Table 3.

Analysis of non-invasive methods for ruling out the presence of GEV.

Variables  Cut-off  Sn (%)  Sp (%)  PPV (%)  NPV (%)  LR+  LR−  AUROC 
LSM  14.3  66  68  59  74  2.04  0.49  0.671 
SSM  27  83  32  47  74  1.24  0.50  0.624 
LSPS  1.1  77  47  50  74  1.43  0.50  0.616 
PSR  664.5  81  40  65  58  1.29  0.51  0.433 
VRI  −2.9  73  54  53  74  1.58  0.50  0.634 

Sn: sensitivity; SP: specificity; PPV: positive predictive value; NPV: negative predictive value; LR: likelihood ratio; AUROC: area under receiver operating curve; LSM: liver stiffness measurement; SSM: spleen stiffness measurement; LSPS: liver stiffness–spleen diameter to platelet ratio score; PSR: platelet count to spleen diameter ratio; VRI: variceal risk index.

Furthermore, we attempted to appreciate the performance of different combinations among the non-invasive parameters in predicting the absence of GEV. When we combined both TE measurements from liver and spleen, and TE measurements with LSPS or VRI, we observed a marginal overall improvement to exclude the presence of GEV, although of uncertain significance (results are shown in Table 4). We could not find any benefit in the case of adding PSR to the Fibroscan® results. Moreover, when we added platelet count>150,000mm3 to LSM or SSM cut-off values to improve their performance to rule out the presence of GEV, a modest but not significant benefit was obtained (AUROC of 0.690 and 0.670 respectively).

Table 4.

Analysis of different combinations of non-invasive methods.

Variables  AUROC 
LSM+SSM  0.700 
SSM+LSPS  0.650 
SSM+VRI  0.657 
LSM+LSPS  0.672 
LSM+VRI  0.689 

LSM: liver stiffness measurement; SSM: spleen stiffness measurement; LSPS: liver stiffness–spleen diameter to platelet ratio score; VRI: variceal risk index; PLATELET: platelet count>150×109/L.

Finally, we analyzed if there were significant changes in LSM and SSM in two subgroups of patients: those who had finished DAA treatment before six months from inclusion in the study, and those who had completed treatment at least after six months from enrollment. Eighty-eight (91%) patients were included six months or more after the end of treatment with DAA [67 (76%) of them had finished more than one year ago]. Only 9 (10%) had recently stopped (< six months). We did not observe significant changes among the two periods, neither in liver (p 0.17) or spleen stiffness values (p 0.99).


Nowadays, liver cirrhotic patients with portal hypertension can be detected using non-invasive methods. Several studies have proposed different non-invasive tests to predict GEV in patients with cirrhosis from various etiologies.15–18 In a recent meta-analysis of 15 studies, LSM assessed by TE identified the presence of GEV with a sensitivity of 84% and a specificity of 62%.19 Moreover, SSM has been reported to have even superior predictive accuracy compared to LSM.5,6,20 Recently, different screening strategies combining liver and spleen stiffness cut-offs for ruling out GEV have been proposed.21,22 Nevertheless, no cut-off values have been validated in HCV cirrhotic patients who have received DAA regimens, a population steadily growing in our daily practice. Regarding impact in portal hypertension, Lens et al. showed in a cohort of cirrhotic patients with clinical significant portal hypertension (CSPH) treated with DAA, a reduction in hepatic venous pressure gradient (HVPG), although more than two-thirds of patients remained with CSPH at 24 weeks after SVR.7 They also analyzed changes in LSM before treatment and after SVR, concluding that changes in LSM in this population did not correlate with HVPG and previous cut-off values were not reliable in ruling out CSPH. Recently, this group has evaluated, in the same cohort of patients, the impact of SVR during a longer period of follow-up (96 weeks after SVR).23 They have found a further decrease in HVPG, but still 53–65% of patients persisted with CSPH at the end of the study. LSM failed to correlate adequately with changes in HVPG and only a modest reduction was observed during this period.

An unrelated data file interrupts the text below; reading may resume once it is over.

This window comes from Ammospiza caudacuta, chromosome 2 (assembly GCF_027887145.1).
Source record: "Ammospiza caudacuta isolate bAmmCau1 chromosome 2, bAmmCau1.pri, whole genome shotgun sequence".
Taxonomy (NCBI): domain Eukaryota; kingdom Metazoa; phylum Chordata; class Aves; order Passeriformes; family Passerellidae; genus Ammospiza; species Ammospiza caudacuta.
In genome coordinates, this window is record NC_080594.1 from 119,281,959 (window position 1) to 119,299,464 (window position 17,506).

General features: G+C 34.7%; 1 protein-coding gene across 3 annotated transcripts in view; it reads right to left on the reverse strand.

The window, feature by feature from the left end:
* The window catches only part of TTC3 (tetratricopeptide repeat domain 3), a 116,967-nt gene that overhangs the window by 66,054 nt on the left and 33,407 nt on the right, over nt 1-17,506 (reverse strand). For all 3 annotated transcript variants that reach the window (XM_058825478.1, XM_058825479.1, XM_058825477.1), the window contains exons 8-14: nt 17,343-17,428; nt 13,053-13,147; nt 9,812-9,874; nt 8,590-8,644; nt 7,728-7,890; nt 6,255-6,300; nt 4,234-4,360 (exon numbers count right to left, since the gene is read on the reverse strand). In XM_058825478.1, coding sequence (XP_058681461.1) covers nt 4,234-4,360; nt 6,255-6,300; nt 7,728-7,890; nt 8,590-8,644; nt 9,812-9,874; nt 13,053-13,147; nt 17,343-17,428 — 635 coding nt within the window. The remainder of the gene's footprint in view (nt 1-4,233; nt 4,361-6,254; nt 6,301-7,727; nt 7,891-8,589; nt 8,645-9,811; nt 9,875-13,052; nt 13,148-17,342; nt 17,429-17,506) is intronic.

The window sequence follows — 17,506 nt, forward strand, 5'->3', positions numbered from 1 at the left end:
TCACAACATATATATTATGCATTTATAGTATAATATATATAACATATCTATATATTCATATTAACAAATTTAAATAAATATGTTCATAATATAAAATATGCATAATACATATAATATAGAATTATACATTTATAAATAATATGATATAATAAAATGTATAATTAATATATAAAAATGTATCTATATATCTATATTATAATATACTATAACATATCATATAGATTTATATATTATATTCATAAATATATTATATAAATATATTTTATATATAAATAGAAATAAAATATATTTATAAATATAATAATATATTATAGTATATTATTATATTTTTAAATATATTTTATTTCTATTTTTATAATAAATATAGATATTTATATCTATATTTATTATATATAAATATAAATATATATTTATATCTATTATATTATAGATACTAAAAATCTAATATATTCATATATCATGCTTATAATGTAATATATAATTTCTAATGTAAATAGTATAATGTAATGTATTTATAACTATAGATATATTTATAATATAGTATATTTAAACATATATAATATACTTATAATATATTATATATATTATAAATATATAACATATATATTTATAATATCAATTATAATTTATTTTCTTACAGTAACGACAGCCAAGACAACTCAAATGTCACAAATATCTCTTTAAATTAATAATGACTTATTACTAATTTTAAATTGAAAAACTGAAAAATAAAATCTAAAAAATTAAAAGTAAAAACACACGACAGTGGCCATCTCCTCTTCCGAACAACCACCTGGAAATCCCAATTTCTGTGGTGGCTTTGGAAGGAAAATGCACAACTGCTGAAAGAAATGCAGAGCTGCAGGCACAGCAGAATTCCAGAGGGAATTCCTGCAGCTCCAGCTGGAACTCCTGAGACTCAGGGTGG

In our study, all tested scores did not reach an optimal accuracy, with a moderate performance for excluding GEV. LSM and VRI appeared to be the best, with an AUROC closer to 0.7. However, when we compared the different AUROC values with the homology test (excluding PSR) there is no significant difference between them.